It’s important to note that actual serving sizes and liquor pouring can vary quite a bit between individual bars, restaurants, and other venues:

  • Some bars may pour larger shots, even up to 2-3 oz for a single.
  • High volume nightclubs often pour smaller shots around 1 oz.
  • Cocktails and mixed drinks can have 1-3+ shots depending on the bartender.
  • Frozen blended drinks may contain 2-4+ shots.
  • Beer serving sizes can range from 12-20+ oz depending on glassware.

The exact number of shots in a drink can be difficult to gauge when sizes are free-poured rather than precisely measured. So use the shot estimates as general guides but recognize real-world variation.

How Many Shots to Get Drunk?

On average, most people will start to feel impairment and exhibit signs of intoxication with 3-4 standard shots of liquor consumed within 1-2 hours. However, alcohol tolerance varies significantly based on:

  • Gender: Women tend to have lower tolerance.
  • Body size and weight: Larger people can drink more.
  • Age: Tolerance declines with age.
  • Food intake: Eating while drinking slows alcohol absorption.
  • Experience: Frequent drinkers build higher tolerance.
  • Genetics: Some people metabolize alcohol faster.

So there is no magic number of shots that will guarantee intoxication. But most people will get drunk drinking 3 to 5 shots in a short period on an empty stomach. Consuming shots too quickly also increases impairment as the body doesn’t have time to process the alcohol.

Number of Shots to Blackout

Memory blackouts often occur when blood alcohol concentration (BAC) exceeds .15-.20%. For most people, this requires rapidly consuming around 6-8+ shots depending on factors like weight and tolerance. Chugging shots or drinking high ABV liquor increases blackout risk.

Overdose Risk

Consuming an excessive number of shots and acute alcohol poisoning becomes a real risk around 15-20+ drinks within several hours. This depends on the rate of drinking, ABV, and personal tolerance. But pounding back 20+ shots can be deadly due to alcohol toxicity.

Factors That Affect Intoxication Level

Simply counting the number of shots or drinks someone has consumed does not necessarily predict their level of intoxication or impairment. Some other important factors include:

  • Drinking pace – Consuming shots rapidly increases impairment vs spacing drinks out over time.
  • Concentration – Higher proof liquor contains more alcohol so fewer shots may cause drunkenness.
  • Body weight – Bigger people require more alcohol to get drunk.
  • Gender – Women typically have lower tolerance than men.
  • Food – Eating before/while drinking slows absorption.
  • Tolerance – Frequent drinkers take more alcohol to impair.
  • Medications – Some prescriptions increase effects of alcohol.
  • Fatigue – Being tired worsens effects of alcohol.

So it’s possible to get drunk on just 1-2 shots or require 6+ depending on all these mitigating factors. There is no universal “drunk number” of shots that applies equally to everyone.

Measuring and Tracking Shots

Being able to accurately gauge and track the number ounces of alcohol and shots you’ve consumed can be helpful for monitoring intake. Here are some tips:

  • Use a measured shot glass when possible instead of free pouring.
  • Read drink menus carefully for advertised shot sizes.
  • Ask bartenders exactly how large their shots are poured.
  • Estimate cocktail sizes based on the number of shots listed in the recipe.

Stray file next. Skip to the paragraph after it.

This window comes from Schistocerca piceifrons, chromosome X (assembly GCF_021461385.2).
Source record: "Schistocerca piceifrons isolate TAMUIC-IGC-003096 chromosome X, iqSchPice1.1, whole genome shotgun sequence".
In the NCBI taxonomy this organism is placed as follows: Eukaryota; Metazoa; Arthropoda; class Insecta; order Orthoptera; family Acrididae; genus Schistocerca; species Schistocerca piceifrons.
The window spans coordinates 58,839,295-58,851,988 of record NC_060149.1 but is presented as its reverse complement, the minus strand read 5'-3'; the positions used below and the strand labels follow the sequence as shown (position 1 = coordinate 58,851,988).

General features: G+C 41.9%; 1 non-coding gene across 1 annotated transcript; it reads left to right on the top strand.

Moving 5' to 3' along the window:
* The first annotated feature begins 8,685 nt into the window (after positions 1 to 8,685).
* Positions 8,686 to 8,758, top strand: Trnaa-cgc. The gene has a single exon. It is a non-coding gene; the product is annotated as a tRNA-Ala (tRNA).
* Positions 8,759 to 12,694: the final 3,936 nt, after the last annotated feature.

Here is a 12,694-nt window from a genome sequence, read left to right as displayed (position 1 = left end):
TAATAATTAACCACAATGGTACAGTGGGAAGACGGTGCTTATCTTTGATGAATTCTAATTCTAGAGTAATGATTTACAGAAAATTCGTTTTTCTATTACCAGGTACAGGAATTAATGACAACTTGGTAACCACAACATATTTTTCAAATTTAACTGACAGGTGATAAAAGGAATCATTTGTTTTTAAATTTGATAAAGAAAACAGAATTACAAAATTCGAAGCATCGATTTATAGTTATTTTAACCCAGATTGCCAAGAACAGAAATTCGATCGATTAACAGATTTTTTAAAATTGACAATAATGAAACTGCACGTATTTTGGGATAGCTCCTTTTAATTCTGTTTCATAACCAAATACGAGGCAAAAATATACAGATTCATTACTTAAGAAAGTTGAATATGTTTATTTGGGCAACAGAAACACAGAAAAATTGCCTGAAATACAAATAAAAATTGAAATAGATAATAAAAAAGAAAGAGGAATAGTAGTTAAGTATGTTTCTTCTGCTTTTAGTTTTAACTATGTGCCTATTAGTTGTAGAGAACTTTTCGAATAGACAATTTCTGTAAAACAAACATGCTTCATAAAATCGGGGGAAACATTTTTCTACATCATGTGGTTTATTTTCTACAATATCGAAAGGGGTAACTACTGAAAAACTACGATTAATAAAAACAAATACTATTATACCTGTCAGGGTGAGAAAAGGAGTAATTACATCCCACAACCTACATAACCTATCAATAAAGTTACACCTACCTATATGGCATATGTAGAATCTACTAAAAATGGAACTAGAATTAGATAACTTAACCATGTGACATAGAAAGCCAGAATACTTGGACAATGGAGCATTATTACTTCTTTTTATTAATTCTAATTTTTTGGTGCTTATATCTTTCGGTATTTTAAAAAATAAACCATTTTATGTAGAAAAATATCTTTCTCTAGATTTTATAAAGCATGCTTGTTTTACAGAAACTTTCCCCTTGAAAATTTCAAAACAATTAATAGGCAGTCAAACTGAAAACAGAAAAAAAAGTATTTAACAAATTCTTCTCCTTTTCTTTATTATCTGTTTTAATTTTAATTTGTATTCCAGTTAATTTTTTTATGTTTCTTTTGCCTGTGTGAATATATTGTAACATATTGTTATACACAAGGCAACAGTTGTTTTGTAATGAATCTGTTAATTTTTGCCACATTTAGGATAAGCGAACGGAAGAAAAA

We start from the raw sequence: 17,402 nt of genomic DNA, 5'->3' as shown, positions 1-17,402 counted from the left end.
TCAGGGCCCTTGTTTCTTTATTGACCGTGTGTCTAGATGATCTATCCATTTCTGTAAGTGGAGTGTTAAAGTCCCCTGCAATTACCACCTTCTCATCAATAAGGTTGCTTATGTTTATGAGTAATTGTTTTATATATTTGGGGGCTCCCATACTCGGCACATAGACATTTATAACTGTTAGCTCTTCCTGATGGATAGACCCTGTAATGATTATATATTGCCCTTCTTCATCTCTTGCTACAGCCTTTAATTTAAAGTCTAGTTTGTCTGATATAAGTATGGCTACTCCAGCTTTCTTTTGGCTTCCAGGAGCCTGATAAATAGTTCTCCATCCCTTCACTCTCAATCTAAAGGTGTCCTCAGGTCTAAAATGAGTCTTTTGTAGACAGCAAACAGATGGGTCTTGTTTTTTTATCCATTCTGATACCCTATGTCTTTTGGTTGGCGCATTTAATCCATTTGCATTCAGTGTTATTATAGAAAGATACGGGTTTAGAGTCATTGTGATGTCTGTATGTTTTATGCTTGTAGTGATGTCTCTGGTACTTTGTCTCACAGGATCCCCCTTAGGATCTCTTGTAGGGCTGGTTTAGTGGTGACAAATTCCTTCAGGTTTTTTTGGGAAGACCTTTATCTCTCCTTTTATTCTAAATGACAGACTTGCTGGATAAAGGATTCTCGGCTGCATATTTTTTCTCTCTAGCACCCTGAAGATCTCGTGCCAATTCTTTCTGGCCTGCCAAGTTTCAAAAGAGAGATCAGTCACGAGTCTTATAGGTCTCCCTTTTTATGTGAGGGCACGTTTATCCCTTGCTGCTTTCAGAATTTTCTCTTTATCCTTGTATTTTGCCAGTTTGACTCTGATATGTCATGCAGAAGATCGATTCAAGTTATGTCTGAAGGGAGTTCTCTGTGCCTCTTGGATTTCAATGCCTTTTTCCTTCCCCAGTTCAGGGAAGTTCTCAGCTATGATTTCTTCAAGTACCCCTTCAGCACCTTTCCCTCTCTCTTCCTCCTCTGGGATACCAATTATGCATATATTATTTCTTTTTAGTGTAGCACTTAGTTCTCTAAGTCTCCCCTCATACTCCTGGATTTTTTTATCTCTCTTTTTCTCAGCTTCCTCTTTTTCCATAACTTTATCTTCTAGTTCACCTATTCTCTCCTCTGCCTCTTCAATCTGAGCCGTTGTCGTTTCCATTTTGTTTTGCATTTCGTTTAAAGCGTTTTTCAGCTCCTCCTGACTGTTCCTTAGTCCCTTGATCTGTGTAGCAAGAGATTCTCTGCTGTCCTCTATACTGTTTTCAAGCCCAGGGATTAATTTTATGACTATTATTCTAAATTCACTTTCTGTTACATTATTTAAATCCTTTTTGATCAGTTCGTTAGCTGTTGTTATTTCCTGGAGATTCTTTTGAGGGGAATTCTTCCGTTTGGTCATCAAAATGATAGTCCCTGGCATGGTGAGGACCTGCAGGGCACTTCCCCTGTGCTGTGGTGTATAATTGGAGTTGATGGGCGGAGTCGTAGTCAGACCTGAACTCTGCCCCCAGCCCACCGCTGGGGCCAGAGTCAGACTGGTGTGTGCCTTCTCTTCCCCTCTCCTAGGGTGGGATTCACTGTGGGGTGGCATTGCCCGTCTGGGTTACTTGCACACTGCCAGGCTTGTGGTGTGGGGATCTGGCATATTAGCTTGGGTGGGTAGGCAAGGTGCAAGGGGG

• Read bottle labels closely to determine the volume of individual servings.
  • Use mobile apps to log each drink and get estimates of shots and units.
  • Pace yourself to 1-2 shots per hour and track intake.

Being aware of approximately how many standard shots you’ve had over a given period of time can give you a rough sense of intoxication level based on your weight, tolerance, etc. But remember these are just guidelines and your own drunkenness symptoms are what really matter.

Ways to Drink Shots Responsibly

If consuming straight liquor shots, it’s essential to drink responsibly and moderately to avoid health and safety risks of intoxication. Here are some tips:

  • Pace yourself to 1-2 shots per hour max.
  • Alternate alcoholic and non-alcoholic drinks.
  • Eat food before and while drinking shots.
  • Set a limit on the number of shots you will have.
  • Avoid “bombing” multiple shots at once.
  • Stay properly hydrated with water.
  • Don’t drive any vehicle after consuming shots.
  • Don’t combine shots with other substances or mediations.

Following responsible shot drinking guidelines and paying attention to your personal tolerance and impairment level can help prevent dangerous over intoxication and related risks.

The Dangers of Excessive Shots

Consuming an extremely high number of shots, especially in a short period of time, can cause alcohol poisoning and even death in extreme cases. Potential dangers of excessive shot drinking include:

  • Blacking out
  • Vomiting
  • Severe dehydration
  • Head injury from falls
  • Dangerously slowed breathing
  • Choking on vomit
  • Seizures
  • Hypothermia
  • Coma
  • Death (BAC over .40%)

Pounding back 15-20+ shots can put even experienced drinkers at risk. Know your personal limits and watch out for extreme intoxication symptoms in yourself or others.


While there is some regional variation, a standard shot of distilled spirits or liquor is generally accepted as being between 25-50 ml (0.8-1.7 US fl oz). So in most contexts worldwide, 50 ml would be considered a normal single shot pour. However, the exact number of shots contained in a given drink size can vary quite a bit depending on the venue, bartender, and serving customs. Overall shot size is less important than pacing intake and monitoring your own intoxication level. By drinking shots sensibly and understanding your personal tolerance, it’s possible to incorporate them into a fun night out while avoiding health and safety issues related to excessive intoxication.